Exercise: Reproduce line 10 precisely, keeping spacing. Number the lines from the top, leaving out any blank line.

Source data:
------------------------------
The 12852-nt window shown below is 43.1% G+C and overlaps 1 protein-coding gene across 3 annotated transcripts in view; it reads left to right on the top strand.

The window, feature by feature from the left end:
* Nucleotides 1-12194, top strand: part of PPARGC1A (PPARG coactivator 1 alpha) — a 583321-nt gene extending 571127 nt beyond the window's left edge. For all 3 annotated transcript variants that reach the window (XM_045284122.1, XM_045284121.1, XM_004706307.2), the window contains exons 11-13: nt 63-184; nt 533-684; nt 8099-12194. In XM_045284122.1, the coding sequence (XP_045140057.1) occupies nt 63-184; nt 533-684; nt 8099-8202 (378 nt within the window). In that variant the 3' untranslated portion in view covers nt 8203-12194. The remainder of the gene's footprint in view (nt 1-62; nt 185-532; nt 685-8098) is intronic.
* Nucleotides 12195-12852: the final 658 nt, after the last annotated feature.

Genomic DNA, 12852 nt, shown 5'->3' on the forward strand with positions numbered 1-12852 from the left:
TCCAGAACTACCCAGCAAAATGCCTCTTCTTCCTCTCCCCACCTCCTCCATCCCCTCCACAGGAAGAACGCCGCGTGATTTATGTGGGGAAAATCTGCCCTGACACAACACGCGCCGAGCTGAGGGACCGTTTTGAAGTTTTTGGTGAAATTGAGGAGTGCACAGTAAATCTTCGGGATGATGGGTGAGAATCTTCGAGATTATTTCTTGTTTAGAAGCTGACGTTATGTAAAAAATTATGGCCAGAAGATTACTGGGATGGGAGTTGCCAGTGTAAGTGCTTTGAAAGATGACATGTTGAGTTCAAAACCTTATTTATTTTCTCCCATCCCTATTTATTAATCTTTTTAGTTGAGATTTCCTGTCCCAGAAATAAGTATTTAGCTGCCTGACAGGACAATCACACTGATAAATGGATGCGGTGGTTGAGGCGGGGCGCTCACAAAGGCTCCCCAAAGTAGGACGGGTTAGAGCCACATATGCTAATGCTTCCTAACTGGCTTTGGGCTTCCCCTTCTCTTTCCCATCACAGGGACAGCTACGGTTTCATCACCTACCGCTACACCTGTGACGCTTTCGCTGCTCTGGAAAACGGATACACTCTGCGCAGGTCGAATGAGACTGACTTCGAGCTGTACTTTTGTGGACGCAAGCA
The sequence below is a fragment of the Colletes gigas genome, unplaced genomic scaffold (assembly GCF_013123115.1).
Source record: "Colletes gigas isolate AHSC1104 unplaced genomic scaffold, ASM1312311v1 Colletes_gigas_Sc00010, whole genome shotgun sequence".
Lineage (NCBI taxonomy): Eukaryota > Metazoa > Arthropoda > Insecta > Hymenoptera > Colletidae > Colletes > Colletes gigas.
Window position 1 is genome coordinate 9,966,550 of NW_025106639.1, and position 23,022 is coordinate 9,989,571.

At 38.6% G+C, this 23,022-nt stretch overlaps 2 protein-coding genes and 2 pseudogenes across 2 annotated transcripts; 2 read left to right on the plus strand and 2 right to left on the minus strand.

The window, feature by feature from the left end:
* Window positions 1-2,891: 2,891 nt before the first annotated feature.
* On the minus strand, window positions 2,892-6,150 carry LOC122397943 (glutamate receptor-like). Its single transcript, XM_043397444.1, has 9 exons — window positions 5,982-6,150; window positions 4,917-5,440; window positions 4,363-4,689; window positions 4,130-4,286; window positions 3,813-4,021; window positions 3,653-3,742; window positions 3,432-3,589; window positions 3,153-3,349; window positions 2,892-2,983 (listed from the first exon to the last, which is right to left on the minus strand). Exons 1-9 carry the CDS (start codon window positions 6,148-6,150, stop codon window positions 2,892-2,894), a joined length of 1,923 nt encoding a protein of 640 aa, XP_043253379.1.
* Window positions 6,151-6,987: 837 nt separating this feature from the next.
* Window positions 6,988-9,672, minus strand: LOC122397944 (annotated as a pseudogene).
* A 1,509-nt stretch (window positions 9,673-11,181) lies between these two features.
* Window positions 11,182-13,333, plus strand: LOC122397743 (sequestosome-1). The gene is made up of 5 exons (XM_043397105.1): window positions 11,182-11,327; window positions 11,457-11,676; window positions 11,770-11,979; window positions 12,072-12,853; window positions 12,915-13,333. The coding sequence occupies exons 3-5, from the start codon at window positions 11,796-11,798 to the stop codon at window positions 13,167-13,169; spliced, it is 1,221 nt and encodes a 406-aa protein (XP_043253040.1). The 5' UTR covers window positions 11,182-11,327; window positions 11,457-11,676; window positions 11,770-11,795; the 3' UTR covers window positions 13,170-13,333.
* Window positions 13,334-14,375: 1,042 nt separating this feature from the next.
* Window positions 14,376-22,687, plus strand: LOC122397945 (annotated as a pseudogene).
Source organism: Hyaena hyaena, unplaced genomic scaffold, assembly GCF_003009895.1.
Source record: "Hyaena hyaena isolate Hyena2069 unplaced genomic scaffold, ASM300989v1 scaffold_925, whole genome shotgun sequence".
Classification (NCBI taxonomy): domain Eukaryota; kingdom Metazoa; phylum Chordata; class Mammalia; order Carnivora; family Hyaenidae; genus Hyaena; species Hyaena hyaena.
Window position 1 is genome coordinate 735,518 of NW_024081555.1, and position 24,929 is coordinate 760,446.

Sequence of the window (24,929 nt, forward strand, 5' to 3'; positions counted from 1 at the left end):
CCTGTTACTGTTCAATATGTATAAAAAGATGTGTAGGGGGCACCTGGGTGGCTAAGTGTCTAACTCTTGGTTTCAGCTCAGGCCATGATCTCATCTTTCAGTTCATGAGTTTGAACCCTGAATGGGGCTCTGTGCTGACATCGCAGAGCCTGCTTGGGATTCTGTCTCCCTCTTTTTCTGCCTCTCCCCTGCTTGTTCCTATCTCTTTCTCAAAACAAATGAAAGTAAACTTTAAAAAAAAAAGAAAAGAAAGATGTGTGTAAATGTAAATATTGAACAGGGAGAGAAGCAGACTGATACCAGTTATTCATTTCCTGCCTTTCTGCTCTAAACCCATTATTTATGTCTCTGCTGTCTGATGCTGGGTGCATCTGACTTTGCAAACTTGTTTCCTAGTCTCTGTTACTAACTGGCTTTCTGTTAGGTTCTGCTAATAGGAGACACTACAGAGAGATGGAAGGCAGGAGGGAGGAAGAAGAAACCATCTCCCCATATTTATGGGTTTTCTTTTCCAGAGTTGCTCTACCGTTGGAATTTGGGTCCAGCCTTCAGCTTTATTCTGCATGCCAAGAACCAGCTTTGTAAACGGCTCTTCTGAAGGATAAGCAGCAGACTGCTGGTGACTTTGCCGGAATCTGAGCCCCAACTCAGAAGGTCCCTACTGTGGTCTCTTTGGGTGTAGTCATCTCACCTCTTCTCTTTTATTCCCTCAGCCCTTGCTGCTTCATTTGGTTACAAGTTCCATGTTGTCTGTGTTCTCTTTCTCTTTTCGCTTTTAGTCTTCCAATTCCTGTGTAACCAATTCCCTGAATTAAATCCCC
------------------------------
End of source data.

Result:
Window position 1 is genome coordinate 9,966,550 of NW_025106639.1, and position 23,022 is coordinate 9,989,571.